Since 2013, Stafford Braxton, Founder and CEO of Santas Just Like Me, has been transforming how families of color in Raleigh, NC are represented during the Christmas season through professional photography and “real” Santas of Color. Read on to learn about the genesis of Santas Just Like Me, and how much more special the holidays are when families see themselves celebrated – either in person or virtually.
Can you describe your journey to the moment you founded “Santas Just Like Me”?
My journey has not been a straight line. I graduated in ‘85 with a B.S. in Business Administration and worked as a manager in camera retail for years. I did a short stint at a portrait studio, married in ‘91, and was a full-time campus minister for nine years. Later, I became a middle school teacher as well as continuing to develop my craft as a professional photographer, primarily through photographing events.
We moved to Raleigh NC in 2011 and I decided to try to duplicate the success I had in Richmond, VA with photography. Raleigh was saturated with photographers so I answered an ad for photographers at the Santa set at a local mall. There, I learned the business of being Santa and where I realized the need to have a business that focused on bringing Santas of color to the marketplace.
I gave the mall the benefit of the doubt when I approached them about a Black Santa event. They quipped that it was “a good idea”, but made no attempt to provide such an event. That’s when I began looking for the person who would become the face of Santas Just Like Me.
How would greater representation during the holiday season, and beyond, have influenced you as a child? How do you feel you are changing an other-wise non-inclusive space/industry?
As a child growing up in Yorktown, VA, the only shows that had positive Black actors were Star Trek with Nichelle Nichols and Mission Impossible with Greg Morris. There was also Flip Wilson and a few others, but by and large, television was a Caucasian medium.
When you did see Black characters they were buffoonish (I think of Amos and Andy) or they had stereotypical bit roles as domestics, hoodlums, drug dealers, etc.
It didn’t seem like Black-America celebrated Christmas if you looked at what Hollywood was producing when I was a child of the 60s. So, to have had representation at an early age would have certainly allowed my imagination to soar higher with the thought of what might be as opposed to what was.
Is this a second career for you? If so, can you describe your early career path, your first retirement, and your decision to enter the workforce again?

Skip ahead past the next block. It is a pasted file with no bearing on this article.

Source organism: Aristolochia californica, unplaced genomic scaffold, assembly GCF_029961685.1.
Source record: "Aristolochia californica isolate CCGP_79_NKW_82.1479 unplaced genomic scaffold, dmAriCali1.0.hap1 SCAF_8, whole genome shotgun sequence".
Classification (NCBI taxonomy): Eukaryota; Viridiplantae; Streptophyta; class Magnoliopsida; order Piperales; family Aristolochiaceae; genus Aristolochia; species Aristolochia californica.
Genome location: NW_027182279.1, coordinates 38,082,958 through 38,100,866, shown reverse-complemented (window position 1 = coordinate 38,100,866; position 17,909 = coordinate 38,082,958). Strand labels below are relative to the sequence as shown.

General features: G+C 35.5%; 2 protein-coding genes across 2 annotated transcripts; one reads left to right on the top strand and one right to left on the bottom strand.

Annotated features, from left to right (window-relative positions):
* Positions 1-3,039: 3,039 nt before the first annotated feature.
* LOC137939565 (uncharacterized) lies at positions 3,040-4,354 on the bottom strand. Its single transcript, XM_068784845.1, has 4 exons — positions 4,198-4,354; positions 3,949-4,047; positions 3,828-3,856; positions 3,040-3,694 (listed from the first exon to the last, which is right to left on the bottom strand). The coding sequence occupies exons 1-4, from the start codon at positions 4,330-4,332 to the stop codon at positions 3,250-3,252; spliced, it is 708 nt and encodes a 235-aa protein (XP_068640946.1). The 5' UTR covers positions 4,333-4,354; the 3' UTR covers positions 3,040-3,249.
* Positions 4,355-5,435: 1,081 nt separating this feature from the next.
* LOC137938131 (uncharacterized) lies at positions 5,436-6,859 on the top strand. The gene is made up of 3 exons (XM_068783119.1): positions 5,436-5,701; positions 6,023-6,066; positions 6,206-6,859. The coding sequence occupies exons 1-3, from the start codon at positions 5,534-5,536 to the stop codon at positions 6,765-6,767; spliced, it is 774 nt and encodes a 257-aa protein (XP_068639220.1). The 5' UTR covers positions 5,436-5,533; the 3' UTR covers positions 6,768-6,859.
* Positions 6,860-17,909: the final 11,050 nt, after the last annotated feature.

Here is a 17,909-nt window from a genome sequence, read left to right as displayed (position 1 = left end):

This is not a second career, per se, but it is something that has allowed me to be passionate about what I do. When I see the joy on the faces of parents, grandparents, children, I know that I am in the right place at the right time, doing the right thing. I had always thought that I would be in traditional, full-time ministry, but things change and fortunately, I was willing to change with them.
I never thought that I would be focusing primarily on Santa photography, but here I am. It was as if the Lord was saying that there are many different ways to share His love and providing people with an opportunity to see themselves represented in the Christmas narrative is just one of many. The Santas that I partner with are warm and caring and they carry the message of hope to each event.
Can you share your approach to photography, specifically photographing Black and Brown skin tones?
When photographing people of color, my approach is simply to make sure the lighting is right. You want to capture the richness of the tones of our skin, and we make sure that is conveyed in the images we capture.
What motivates you to keep doing this work? And where do you see yourself in three years? What support do you need from others to get there?
There was a family that would come year after year to see Santa at the Hayti Center in Durham, NC. It was a white family that had adopted four special needs minority children. The last time I saw them, I persuaded the mother and father to be photographed with their children. I believe it was the following year, they were all enjoying a day at the beach when a rogue wave upended the father causing him to hit his head on the ocean floor, injuring him, and causing his death.
When I reached out to the mother, she responded back thanking me for encouraging them to get their photo taken with the children. She said that it is now one of her most favorite photos.
The grandmother saw the photos and rushed down to the event because she had never seen a Black Santa in person. She was crying
In 2019, a mother and a daughter were photographed with Santa at a church event in south Charlotte and they subsequently posted them online. The grandmother saw the photos and rushed down to the event because she had never seen a Black Santa in person. She was crying – I was crying – and it just solidified that this is what I am supposed to be doing at this juncture in time.
Ultimately, I would like to partner with businesses that understand the value of representation and will help us take this opportunity to small towns throughout America. I envision a bus (or buses) converted into a Santa’s workshop, that would drive to the outskirts of NC, VA, SC, and other small towns, to share with them a Santa that looks like them without charge. I would really like to shift to a non-profit model, where money is not the focus, and I would like to see Santas Just Like Me in every state and connect quality Santas of Color, that are trained to engage with all types of children, with families.
What does ‘aging with attitude’ mean to you?
It means to not be limited by what you may not be able to do physically, but rather embracing what you can do and doing it with everything within your ability to do it.